In 1996 the Dunedin Environment Centre Trust (DECT) began replanting in the Kaikorai
At that time, the reserve was just a wet paddock and the stream was just an open drain,
running totally straight down the valley.
Together with the Dunedin City Council Parks and Reserves Department we managed to
recreate a wetland in the middle of the Commons back in 2007 and plant thousands of natives
throughout the ~ 600m length of reserve.
On the opening day for the wetland, when we started the planting in June 2007, it was
sleeting and yet we had over 100 local residents turn out, in addition to the Mayor, Peter
Chin, local MP’s Pete Hodgson and David Benson-Pope and Metiria Turei.
We have continued planting since, infilling with understored plants, and expanding the
concept of the park to include food production by planting fruit trees.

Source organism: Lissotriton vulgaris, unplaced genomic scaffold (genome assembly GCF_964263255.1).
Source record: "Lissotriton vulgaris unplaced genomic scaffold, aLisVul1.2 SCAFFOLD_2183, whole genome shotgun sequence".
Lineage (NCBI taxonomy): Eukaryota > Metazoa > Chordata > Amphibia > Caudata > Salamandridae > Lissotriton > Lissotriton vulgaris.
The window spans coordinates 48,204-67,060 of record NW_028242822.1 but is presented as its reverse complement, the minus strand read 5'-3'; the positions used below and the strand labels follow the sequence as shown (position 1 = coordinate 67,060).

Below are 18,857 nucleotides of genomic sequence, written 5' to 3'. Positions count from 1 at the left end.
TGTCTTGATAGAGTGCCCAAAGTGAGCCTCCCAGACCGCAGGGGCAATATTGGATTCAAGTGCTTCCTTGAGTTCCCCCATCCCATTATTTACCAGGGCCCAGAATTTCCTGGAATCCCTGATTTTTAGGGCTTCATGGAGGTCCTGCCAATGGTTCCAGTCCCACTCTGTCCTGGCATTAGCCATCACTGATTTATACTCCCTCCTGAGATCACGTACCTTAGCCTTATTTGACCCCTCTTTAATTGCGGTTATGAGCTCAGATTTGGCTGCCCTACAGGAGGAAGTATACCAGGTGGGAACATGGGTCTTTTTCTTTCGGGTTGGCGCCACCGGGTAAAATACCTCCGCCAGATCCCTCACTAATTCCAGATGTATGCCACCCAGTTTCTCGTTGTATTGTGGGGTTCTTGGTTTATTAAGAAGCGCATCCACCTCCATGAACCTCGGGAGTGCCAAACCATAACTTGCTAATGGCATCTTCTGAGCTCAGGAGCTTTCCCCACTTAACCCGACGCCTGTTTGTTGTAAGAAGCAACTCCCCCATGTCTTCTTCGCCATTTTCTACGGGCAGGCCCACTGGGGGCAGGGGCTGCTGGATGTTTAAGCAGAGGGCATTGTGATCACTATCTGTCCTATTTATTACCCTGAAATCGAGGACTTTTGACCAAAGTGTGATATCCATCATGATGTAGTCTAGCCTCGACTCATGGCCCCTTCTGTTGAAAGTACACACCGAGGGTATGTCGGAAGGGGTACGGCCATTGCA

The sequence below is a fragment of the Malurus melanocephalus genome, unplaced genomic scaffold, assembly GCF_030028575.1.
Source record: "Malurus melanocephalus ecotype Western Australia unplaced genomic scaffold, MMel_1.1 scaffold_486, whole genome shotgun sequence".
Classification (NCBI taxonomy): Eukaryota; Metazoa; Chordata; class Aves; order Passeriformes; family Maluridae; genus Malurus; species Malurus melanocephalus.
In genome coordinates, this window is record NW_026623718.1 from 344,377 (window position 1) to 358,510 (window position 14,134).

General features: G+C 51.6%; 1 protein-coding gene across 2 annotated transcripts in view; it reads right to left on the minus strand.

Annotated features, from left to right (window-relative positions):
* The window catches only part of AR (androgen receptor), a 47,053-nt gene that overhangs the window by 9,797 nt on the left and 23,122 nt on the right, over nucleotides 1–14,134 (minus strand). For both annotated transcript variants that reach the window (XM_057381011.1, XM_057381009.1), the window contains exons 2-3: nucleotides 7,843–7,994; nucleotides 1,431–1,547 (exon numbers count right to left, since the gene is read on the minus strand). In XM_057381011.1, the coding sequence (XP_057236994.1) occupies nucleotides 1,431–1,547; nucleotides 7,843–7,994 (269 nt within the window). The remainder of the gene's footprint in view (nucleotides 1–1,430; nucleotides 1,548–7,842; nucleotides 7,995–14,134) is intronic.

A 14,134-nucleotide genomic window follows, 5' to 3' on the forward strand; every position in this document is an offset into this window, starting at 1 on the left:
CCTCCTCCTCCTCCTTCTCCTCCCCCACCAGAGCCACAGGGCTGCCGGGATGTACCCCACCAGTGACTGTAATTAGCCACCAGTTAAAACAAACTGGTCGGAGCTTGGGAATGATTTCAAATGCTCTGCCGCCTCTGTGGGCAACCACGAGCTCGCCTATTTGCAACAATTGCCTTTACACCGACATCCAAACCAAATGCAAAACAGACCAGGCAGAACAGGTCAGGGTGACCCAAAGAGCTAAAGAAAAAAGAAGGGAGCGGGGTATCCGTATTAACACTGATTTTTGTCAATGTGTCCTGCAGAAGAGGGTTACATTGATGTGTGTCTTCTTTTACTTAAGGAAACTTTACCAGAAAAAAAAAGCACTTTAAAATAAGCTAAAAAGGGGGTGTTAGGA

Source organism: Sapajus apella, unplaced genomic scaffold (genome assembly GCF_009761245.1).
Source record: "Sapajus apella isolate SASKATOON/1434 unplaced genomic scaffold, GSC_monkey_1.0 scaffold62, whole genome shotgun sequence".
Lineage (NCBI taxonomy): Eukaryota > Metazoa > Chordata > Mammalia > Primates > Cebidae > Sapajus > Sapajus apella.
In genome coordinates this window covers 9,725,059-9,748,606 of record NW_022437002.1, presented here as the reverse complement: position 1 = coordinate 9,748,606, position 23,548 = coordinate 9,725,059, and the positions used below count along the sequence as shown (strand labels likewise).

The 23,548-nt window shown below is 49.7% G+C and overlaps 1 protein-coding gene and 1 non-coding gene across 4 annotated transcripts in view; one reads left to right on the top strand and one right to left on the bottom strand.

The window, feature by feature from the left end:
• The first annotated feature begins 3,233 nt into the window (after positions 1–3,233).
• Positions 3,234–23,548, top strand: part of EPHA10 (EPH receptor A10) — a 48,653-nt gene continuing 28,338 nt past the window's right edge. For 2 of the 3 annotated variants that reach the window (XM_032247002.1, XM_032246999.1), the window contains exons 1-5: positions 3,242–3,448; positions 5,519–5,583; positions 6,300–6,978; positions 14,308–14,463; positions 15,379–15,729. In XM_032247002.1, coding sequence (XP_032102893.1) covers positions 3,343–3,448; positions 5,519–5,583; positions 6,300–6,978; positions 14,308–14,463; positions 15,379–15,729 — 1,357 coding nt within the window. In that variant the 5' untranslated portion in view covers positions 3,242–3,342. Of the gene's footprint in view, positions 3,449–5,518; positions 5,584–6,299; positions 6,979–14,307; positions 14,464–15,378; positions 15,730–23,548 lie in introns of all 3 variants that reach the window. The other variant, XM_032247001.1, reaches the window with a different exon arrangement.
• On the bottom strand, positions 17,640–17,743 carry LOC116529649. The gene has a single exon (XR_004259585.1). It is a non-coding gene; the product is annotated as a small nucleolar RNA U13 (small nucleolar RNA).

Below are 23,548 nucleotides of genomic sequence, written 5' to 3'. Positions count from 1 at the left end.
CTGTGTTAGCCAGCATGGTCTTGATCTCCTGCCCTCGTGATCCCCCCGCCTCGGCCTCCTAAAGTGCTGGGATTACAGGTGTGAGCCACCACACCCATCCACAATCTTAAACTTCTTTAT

Now, some of the podocarps(eg. Kahikateas) are reaching 7m tall and tuis zip and dance in
the kowhai trees.
In 2011 we ran an educational amenity creation course with local schoolchildren and that’s
where the ceramic-tile covered seat next to the pond came from. It is decorated with images
of animals and plants which were once local to this area.
Also made in this class was a Oamaru-stone and macrocarpa pou, emplaced on the track near
the pond also.
Signage was designed by the kids and two groups, one from Balmacewen Intermediate and
the other from Kaikorai Primary, combined together to perform a dance telling the story of
the Kaikorai through time.
Since 2014 the threat of destruction of much of the vegetation has hung over the Commons.
The DCC intends to repair some damaged sewage pipes in the reserve, which could mean
destruction of a 3m or 5m or 12m wide strip; we don’t know yet.
We hope not!